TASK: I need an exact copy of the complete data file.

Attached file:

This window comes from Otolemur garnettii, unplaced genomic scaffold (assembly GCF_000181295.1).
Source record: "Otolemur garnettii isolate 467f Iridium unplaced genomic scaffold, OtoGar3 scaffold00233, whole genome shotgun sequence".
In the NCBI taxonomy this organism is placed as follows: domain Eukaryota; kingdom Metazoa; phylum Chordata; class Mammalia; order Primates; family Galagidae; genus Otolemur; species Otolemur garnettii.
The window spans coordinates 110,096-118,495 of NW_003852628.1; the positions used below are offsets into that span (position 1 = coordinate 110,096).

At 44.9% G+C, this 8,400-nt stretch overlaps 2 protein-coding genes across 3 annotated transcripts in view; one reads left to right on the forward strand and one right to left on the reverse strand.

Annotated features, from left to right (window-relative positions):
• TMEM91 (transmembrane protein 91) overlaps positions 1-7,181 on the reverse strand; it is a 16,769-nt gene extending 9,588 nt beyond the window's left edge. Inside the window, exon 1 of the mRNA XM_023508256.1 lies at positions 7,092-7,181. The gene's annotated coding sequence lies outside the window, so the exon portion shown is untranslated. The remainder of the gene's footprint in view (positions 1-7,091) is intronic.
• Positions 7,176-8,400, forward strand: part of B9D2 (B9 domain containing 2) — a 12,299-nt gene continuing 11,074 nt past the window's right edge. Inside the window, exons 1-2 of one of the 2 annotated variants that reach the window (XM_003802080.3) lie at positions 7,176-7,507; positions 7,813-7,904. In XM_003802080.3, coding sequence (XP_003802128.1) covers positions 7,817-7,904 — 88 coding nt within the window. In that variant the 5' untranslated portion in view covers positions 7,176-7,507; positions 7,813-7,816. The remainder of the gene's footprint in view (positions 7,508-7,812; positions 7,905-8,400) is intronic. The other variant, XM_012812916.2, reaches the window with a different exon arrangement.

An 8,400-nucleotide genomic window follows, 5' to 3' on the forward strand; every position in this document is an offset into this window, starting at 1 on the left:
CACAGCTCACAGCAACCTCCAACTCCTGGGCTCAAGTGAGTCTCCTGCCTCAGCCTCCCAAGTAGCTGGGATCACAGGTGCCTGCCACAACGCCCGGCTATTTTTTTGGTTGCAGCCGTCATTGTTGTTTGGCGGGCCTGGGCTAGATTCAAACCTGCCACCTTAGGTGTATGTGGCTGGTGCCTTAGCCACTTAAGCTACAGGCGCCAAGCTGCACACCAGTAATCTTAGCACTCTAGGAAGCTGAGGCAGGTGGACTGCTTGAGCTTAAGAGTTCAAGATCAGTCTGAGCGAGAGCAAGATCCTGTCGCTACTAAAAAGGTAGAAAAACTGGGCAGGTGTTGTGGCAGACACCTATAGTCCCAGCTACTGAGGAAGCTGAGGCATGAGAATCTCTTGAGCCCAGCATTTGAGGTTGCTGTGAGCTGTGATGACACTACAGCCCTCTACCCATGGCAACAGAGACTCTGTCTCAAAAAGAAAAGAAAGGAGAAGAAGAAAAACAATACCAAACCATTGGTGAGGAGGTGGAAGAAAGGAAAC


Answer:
This window comes from Otolemur garnettii, unplaced genomic scaffold (assembly GCF_000181295.1).
Source record: "Otolemur garnettii isolate 467f Iridium unplaced genomic scaffold, OtoGar3 scaffold00233, whole genome shotgun sequence".
In the NCBI taxonomy this organism is placed as follows: domain Eukaryota; kingdom Metazoa; phylum Chordata; class Mammalia; order Primates; family Galagidae; genus Otolemur; species Otolemur garnettii.
The window spans coordinates 110,096-118,495 of NW_003852628.1; the positions used below are offsets into that span (position 1 = coordinate 110,096).

At 44.9% G+C, this 8,400-nt stretch overlaps 2 protein-coding genes across 3 annotated transcripts in view; one reads left to right on the forward strand and one right to left on the reverse strand.

Annotated features, from left to right (window-relative positions):
• TMEM91 (transmembrane protein 91) overlaps positions 1-7,181 on the reverse strand; it is a 16,769-nt gene extending 9,588 nt beyond the window's left edge. Inside the window, exon 1 of the mRNA XM_023508256.1 lies at positions 7,092-7,181. The gene's annotated coding sequence lies outside the window, so the exon portion shown is untranslated. The remainder of the gene's footprint in view (positions 1-7,091) is intronic.
• Positions 7,176-8,400, forward strand: part of B9D2 (B9 domain containing 2) — a 12,299-nt gene continuing 11,074 nt past the window's right edge. Inside the window, exons 1-2 of one of the 2 annotated variants that reach the window (XM_003802080.3) lie at positions 7,176-7,507; positions 7,813-7,904. In XM_003802080.3, coding sequence (XP_003802128.1) covers positions 7,817-7,904 — 88 coding nt within the window. In that variant the 5' untranslated portion in view covers positions 7,176-7,507; positions 7,813-7,816. The remainder of the gene's footprint in view (positions 7,508-7,812; positions 7,905-8,400) is intronic. The other variant, XM_012812916.2, reaches the window with a different exon arrangement.

An 8,400-nucleotide genomic window follows, 5' to 3' on the forward strand; every position in this document is an offset into this window, starting at 1 on the left:
CACAGCTCACAGCAACCTCCAACTCCTGGGCTCAAGTGAGTCTCCTGCCTCAGCCTCCCAAGTAGCTGGGATCACAGGTGCCTGCCACAACGCCCGGCTATTTTTTTGGTTGCAGCCGTCATTGTTGTTTGGCGGGCCTGGGCTAGATTCAAACCTGCCACCTTAGGTGTATGTGGCTGGTGCCTTAGCCACTTAAGCTACAGGCGCCAAGCTGCACACCAGTAATCTTAGCACTCTAGGAAGCTGAGGCAGGTGGACTGCTTGAGCTTAAGAGTTCAAGATCAGTCTGAGCGAGAGCAAGATCCTGTCGCTACTAAAAAGGTAGAAAAACTGGGCAGGTGTTGTGGCAGACACCTATAGTCCCAGCTACTGAGGAAGCTGAGGCATGAGAATCTCTTGAGCCCAGCATTTGAGGTTGCTGTGAGCTGTGATGACACTACAGCCCTCTACCCATGGCAACAGAGACTCTGTCTCAAAAAGAAAAGAAAGGAGAAGAAGAAAAACAATACCAAACCATTGGTGAGGAGGTGGAAGAAAGGAAAC